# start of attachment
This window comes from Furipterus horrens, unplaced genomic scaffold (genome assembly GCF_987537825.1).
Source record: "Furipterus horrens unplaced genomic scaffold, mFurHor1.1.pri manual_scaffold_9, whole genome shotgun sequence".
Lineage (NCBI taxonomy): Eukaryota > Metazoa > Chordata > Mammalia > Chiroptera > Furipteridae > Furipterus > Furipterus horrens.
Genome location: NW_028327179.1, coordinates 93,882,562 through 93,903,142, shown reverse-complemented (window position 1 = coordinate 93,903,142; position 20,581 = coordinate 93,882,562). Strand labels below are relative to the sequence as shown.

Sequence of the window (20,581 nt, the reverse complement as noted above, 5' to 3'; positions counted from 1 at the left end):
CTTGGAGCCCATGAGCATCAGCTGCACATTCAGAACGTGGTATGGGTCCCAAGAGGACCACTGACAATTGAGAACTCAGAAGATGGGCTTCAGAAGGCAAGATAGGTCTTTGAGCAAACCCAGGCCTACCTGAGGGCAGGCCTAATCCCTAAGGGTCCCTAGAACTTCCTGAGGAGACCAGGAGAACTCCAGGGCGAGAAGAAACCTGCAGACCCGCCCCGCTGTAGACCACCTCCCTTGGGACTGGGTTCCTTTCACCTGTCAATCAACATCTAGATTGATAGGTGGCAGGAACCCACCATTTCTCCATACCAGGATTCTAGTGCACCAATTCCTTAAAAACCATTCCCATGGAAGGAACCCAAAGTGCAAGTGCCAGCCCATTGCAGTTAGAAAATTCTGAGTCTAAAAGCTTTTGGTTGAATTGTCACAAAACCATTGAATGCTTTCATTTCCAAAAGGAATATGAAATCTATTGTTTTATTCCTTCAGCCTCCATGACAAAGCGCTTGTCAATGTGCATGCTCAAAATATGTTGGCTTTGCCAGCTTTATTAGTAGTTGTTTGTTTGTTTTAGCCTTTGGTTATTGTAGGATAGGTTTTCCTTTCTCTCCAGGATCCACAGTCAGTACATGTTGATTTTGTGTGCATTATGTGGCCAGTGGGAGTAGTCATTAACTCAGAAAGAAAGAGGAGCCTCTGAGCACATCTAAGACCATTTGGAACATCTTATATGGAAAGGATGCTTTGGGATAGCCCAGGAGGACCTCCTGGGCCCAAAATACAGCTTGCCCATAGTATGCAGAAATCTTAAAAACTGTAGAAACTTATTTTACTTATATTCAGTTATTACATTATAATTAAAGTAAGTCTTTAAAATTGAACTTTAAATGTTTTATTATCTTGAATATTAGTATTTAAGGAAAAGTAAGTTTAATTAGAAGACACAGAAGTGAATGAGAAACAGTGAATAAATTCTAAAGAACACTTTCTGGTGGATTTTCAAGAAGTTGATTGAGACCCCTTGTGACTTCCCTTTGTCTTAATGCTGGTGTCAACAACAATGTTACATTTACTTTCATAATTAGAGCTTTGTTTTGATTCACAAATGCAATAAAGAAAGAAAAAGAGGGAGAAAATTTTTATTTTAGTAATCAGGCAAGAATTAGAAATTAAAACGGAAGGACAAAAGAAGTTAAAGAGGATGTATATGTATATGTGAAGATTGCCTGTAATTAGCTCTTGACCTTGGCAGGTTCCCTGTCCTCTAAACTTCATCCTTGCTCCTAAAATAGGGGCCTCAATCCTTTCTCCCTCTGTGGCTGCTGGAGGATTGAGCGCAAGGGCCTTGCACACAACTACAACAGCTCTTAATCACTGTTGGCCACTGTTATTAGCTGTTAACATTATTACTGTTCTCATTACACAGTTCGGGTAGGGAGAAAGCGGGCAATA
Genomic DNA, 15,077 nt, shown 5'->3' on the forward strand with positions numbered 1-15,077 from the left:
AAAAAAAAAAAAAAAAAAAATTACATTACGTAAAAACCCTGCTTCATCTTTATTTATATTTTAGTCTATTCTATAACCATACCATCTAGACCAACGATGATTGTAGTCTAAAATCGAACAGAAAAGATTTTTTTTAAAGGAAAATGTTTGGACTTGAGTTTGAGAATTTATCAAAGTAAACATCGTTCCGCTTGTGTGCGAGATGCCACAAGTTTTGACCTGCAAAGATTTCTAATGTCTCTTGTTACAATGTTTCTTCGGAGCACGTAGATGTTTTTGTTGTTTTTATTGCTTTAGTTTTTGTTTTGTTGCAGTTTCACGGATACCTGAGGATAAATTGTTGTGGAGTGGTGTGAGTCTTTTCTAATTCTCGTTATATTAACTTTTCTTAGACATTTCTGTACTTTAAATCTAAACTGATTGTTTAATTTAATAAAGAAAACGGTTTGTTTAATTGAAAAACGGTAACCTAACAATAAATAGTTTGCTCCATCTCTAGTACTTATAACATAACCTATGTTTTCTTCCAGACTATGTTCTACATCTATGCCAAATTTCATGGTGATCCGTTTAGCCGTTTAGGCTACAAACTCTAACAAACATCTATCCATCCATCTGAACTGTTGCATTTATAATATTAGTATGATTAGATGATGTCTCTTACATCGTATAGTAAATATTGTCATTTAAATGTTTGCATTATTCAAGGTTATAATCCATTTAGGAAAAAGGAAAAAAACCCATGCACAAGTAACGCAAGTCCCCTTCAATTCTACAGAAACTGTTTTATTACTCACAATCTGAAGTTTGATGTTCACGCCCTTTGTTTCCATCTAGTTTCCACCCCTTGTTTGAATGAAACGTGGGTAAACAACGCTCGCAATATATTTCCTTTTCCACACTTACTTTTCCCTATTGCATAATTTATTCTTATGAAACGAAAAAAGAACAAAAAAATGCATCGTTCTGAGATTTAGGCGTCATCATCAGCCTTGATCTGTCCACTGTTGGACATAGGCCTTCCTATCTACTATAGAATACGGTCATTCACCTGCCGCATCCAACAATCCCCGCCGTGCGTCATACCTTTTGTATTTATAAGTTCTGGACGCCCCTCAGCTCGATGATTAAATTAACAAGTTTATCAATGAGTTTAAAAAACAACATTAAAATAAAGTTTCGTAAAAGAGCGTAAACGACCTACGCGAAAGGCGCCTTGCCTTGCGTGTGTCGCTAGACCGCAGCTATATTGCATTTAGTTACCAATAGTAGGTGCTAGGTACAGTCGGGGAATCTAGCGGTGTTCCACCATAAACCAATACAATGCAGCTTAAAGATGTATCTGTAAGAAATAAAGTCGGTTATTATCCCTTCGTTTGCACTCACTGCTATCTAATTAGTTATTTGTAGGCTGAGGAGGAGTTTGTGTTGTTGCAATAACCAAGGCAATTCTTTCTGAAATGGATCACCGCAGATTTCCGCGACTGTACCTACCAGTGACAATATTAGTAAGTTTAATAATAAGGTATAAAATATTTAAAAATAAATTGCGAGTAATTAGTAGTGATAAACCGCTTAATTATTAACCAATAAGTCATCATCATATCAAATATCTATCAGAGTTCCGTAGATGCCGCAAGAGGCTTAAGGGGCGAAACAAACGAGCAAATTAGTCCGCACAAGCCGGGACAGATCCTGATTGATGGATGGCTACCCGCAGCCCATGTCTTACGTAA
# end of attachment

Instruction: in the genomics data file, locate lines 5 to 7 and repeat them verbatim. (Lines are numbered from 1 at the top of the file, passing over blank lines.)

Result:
Sequence of the window (20,581 nt, the reverse complement as noted above, 5' to 3'; positions counted from 1 at the left end):
CTTGGAGCCCATGAGCATCAGCTGCACATTCAGAACGTGGTATGGGTCCCAAGAGGACCACTGACAATTGAGAACTCAGAAGATGGGCTTCAGAAGGCAAGATAGGTCTTTGAGCAAACCCAGGCCTACCTGAGGGCAGGCCTAATCCCTAAGGGTCCCTAGAACTTCCTGAGGAGACCAGGAGAACTCCAGGGCGAGAAGAAACCTGCAGACCCGCCCCGCTGTAGACCACCTCCCTTGGGACTGGGTTCCTTTCACCTGTCAATCAACATCTAGATTGATAGGTGGCAGGAACCCACCATTTCTCCATACCAGGATTCTAGTGCACCAATTCCTTAAAAACCATTCCCATGGAAGGAACCCAAAGTGCAAGTGCCAGCCCATTGCAGTTAGAAAATTCTGAGTCTAAAAGCTTTTGGTTGAATTGTCACAAAACCATTGAATGCTTTCATTTCCAAAAGGAATATGAAATCTATTGTTTTATTCCTTCAGCCTCCATGACAAAGCGCTTGTCAATGTGCATGCTCAAAATATGTTGGCTTTGCCAGCTTTATTAGTAGTTGTTTGTTTGTTTTAGCCTTTGGTTATTGTAGGATAGGTTTTCCTTTCTCTCCAGGATCCACAGTCAGTACATGTTGATTTTGTGTGCATTATGTGGCCAGTGGGAGTAGTCATTAACTCAGAAAGAAAGAGGAGCCTCTGAGCACATCTAAGACCATTTGGAACATCTTATATGGAAAGGATGCTTTGGGATAGCCCAGGAGGACCTCCTGGGCCCAAAATACAGCTTGCCCATAGTATGCAGAAATCTTAAAAACTGTAGAAACTTATTTTACTTATATTCAGTTATTACATTATAATTAAAGTAAGTCTTTAAAATTGAACTTTAAATGTTTTATTATCTTGAATATTAGTATTTAAGGAAAAGTAAGTTTAATTAGAAGACACAGAAGTGAATGAGAAACAGTGAATAAATTCTAAAGAACACTTTCTGGTGGATTTTCAAGAAGTTGATTGAGACCCCTTGTGACTTCCCTTTGTCTTAATGCTGGTGTCAACAACAATGTTACATTTACTTTCATAATTAGAGCTTTGTTTTGATTCACAAATGCAATAAAGAAAGAAAAAGAGGGAGAAAATTTTTATTTTAGTAATCAGGCAAGAATTAGAAATTAAAACGGAAGGACAAAAGAAGTTAAAGAGGATGTATATGTATATGTGAAGATTGCCTGTAATTAGCTCTTGACCTTGGCAGGTTCCCTGTCCTCTAAACTTCATCCTTGCTCCTAAAATAGGGGCCTCAATCCTTTCTCCCTCTGTGGCTGCTGGAGGATTGAGCGCAAGGGCCTTGCACACAACTACAACAGCTCTTAATCACTGTTGGCCACTGTTATTAGCTGTTAACATTATTACTGTTCTCATTACACAGTTCGGGTAGGGAGAAAGCGGGCAATA
Genomic DNA, 15,077 nt, shown 5'->3' on the forward strand with positions numbered 1-15,077 from the left: